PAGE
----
Yet another Anglophile.
“‘Tis glorious misery to be born a man,” generally taken to refer to a hen-pecked husband, is in fact a misquotation of verse by the 17th century Romford and London poet, Francis Quarles, dealing with human mortality.
“Rhinoceros of the highlands / Beast coming from the South, it comes along steaming, / It comes from Pompi and from Kgobola-diatla.” With excerpts from oral poetry about cattle and other domestic and wild animals, marijuana, bicycles and the 2nd Boer War; with Kipling and other European South African railway poetry; and with Hugh Masekela as uitsmyter.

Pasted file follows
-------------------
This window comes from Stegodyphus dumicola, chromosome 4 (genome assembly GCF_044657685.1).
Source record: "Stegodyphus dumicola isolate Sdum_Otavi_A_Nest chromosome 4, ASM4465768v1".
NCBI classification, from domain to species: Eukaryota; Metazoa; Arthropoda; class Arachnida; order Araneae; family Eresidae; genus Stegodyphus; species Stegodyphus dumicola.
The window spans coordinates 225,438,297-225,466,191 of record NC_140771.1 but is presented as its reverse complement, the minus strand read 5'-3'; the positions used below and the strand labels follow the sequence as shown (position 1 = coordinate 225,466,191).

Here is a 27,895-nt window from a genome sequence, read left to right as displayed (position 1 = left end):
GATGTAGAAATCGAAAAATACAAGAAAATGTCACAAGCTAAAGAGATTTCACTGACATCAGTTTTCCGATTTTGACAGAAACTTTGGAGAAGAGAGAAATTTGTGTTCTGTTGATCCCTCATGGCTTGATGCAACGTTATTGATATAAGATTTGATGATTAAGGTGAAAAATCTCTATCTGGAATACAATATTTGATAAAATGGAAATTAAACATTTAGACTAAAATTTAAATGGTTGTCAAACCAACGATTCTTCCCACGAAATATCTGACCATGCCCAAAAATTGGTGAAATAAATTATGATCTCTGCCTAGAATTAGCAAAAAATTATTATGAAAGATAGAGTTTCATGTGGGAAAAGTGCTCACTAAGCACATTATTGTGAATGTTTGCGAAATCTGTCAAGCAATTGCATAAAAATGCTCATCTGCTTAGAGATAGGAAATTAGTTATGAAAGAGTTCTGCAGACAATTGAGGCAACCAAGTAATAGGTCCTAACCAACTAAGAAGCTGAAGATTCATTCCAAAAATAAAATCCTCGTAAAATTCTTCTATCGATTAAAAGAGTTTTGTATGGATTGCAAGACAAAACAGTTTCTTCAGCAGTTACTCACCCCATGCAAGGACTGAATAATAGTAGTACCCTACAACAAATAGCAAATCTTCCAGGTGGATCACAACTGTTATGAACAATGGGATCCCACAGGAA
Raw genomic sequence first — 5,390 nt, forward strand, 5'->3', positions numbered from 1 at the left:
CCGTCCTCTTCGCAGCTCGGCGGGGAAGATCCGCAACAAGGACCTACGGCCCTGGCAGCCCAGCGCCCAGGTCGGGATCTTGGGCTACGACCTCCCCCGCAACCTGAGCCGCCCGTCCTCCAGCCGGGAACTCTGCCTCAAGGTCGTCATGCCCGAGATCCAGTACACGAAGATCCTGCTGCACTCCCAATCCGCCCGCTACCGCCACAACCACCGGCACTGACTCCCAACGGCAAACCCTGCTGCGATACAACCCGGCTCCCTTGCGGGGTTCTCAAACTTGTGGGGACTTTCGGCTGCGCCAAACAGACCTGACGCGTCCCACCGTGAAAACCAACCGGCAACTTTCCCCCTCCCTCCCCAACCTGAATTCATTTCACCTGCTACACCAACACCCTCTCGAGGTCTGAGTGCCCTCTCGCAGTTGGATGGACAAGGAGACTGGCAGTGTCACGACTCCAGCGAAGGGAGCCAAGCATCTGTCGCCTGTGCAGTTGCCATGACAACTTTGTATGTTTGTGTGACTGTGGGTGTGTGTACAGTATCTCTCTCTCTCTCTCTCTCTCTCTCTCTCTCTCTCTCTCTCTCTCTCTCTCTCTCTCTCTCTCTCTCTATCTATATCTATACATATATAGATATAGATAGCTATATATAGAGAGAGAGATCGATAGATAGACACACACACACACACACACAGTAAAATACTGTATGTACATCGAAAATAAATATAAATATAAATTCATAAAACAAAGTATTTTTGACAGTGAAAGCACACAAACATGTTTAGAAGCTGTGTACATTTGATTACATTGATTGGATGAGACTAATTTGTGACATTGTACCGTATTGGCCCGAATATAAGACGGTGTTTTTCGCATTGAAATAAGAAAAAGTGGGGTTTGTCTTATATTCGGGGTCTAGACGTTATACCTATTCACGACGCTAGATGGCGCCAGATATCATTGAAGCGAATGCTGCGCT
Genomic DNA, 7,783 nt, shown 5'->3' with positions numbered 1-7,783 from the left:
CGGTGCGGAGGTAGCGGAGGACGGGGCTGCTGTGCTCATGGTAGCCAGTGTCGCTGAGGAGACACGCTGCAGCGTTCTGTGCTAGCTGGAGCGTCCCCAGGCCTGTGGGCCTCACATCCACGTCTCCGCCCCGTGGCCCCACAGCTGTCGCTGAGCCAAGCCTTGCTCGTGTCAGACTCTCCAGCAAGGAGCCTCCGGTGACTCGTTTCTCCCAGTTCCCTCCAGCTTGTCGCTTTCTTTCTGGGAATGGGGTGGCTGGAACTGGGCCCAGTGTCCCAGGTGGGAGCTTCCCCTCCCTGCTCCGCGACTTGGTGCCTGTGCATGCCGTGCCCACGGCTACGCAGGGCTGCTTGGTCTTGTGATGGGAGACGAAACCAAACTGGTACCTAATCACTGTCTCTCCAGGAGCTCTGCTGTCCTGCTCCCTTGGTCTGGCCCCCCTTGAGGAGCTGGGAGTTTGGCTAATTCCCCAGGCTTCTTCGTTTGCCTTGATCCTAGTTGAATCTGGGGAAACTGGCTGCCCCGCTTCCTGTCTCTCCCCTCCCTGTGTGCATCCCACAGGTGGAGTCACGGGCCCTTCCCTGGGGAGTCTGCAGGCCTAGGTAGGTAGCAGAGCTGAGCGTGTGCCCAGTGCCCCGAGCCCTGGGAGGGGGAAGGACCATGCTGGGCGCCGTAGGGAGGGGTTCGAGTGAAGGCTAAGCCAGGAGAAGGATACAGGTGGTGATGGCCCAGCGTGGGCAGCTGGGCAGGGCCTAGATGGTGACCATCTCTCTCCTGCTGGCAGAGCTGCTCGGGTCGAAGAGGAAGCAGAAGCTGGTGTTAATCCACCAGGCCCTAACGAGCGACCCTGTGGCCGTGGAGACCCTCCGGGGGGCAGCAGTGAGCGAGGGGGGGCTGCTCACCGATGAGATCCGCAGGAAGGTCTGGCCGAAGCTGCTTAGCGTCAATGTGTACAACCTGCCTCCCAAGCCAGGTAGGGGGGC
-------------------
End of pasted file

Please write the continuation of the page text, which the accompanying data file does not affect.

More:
Stamina, blaze up your space, plus I got it on camera. Lower Clapton’s wildlife and some audiovisual plans.
Cranking it up along the River Lea.
The latest barrel organ news from Hackney, London.
Past performance is no guide to future performance, my dears.
Other doctor-novelists; why musicians can’t write.
Restif de la Bretonne goes one step beyond Shakespeare and says that poetry is the language of Gods and beasts, and that reason speaks in prose.